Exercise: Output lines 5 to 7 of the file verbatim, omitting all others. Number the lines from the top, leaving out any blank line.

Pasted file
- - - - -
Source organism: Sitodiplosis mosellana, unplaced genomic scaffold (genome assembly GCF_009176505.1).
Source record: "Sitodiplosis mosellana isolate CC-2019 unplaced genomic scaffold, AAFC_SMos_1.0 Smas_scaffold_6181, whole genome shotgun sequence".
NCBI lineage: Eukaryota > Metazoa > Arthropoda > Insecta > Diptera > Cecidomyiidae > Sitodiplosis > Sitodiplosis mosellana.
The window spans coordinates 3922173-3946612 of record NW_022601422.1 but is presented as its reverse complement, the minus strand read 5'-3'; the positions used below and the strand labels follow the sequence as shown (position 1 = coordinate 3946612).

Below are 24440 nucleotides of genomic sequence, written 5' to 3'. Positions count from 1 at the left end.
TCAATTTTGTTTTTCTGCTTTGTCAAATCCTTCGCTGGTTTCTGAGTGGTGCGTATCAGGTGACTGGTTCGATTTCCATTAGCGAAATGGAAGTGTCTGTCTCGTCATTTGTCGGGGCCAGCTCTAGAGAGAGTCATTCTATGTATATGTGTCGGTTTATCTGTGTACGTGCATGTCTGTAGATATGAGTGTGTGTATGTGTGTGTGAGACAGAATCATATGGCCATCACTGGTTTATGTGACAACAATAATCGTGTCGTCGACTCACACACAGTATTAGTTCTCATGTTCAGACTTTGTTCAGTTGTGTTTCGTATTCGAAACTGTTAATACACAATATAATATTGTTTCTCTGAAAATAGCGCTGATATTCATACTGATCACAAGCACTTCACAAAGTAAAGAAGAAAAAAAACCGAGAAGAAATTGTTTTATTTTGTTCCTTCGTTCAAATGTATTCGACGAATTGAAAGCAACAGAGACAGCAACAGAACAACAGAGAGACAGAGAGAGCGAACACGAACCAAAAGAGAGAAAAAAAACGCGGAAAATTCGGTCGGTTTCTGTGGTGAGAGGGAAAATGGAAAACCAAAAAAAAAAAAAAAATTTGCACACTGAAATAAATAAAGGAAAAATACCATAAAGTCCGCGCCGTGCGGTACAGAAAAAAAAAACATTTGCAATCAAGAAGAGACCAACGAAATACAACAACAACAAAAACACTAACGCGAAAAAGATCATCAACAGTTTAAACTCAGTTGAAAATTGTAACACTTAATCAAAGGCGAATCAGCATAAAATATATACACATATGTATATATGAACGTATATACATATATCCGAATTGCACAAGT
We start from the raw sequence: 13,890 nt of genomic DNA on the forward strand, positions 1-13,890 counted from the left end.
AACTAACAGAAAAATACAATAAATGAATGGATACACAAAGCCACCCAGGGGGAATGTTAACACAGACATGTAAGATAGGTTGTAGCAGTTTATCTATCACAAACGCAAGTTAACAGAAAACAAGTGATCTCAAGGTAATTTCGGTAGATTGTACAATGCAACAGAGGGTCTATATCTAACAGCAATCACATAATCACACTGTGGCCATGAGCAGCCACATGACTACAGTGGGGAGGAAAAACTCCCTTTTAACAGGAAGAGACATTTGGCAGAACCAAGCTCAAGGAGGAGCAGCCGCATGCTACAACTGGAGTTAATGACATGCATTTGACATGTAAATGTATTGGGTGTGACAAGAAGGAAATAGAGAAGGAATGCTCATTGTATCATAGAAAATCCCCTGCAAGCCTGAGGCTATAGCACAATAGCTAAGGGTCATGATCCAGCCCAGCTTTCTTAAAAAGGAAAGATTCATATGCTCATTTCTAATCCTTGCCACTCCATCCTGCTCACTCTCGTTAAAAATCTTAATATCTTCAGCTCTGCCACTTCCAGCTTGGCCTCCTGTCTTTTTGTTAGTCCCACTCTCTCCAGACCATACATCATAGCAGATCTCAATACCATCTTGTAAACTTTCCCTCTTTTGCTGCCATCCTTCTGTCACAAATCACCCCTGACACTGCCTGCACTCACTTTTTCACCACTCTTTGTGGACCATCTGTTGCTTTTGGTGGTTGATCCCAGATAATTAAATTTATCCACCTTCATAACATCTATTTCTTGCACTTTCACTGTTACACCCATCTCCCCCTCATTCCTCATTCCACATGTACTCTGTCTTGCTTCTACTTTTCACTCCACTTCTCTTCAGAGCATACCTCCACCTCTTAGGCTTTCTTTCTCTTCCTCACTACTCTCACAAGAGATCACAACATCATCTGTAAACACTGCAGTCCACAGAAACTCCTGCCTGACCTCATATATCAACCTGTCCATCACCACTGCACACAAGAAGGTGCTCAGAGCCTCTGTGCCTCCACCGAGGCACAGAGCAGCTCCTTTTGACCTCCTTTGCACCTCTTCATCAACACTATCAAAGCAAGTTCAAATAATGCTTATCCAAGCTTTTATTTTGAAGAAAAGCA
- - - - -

Below are 24440 nucleotides of genomic sequence, written 5' to 3'. Positions count from 1 at the left end.
TCAATTTTGTTTTTCTGCTTTGTCAAATCCTTCGCTGGTTTCTGAGTGGTGCGTATCAGGTGACTGGTTCGATTTCCATTAGCGAAATGGAAGTGTCTGTCTCGTCATTTGTCGGGGCCAGCTCTAGAGAGAGTCATTCTATGTATATGTGTCGGTTTATCTGTGTACGTGCATGTCTGTAGATATGAGTGTGTGTATGTGTGTGTGAGACAGAATCATATGGCCATCACTGGTTTATGTGACAACAATAATCGTGTCGTCGACTCACACACAGTATTAGTTCTCATGTTCAGACTTTGTTCAGTTGTGTTTCGTATTCGAAACTGTTAATACACAATATAATATTGTTTCTCTGAAAATAGCGCTGATATTCATACTGATCACAAGCACTTCACAAAGTAAAGAAGAAAAAAAACCGAGAAGAAATTGTTTTATTTTGTTCCTTCGTTCAAATGTATTCGACGAATTGAAAGCAACAGAGACAGCAACAGAACAACAGAGAGACAGAGAGAGCGAACACGAACCAAAAGAGAGAAAAAAAACGCGGAAAATTCGGTCGGTTTCTGTGGTGAGAGGGAAAATGGAAAACCAAAAAAAAAAAAAAAATTTGCACACTGAAATAAATAAAGGAAAAATACCATAAAGTCCGCGCCGTGCGGTACAGAAAAAAAAAACATTTGCAATCAAGAAGAGACCAACGAAATACAACAACAACAAAAACACTAACGCGAAAAAGATCATCAACAGTTTAAACTCAGTTGAAAATTGTAACACTTAATCAAAGGCGAATCAGCATAAAATATATACACATATGTATATATGAACGTATATACATATATCCGAATTGCACAAGT
We start from the raw sequence: 13,890 nt of genomic DNA on the forward strand, positions 1-13,890 counted from the left end.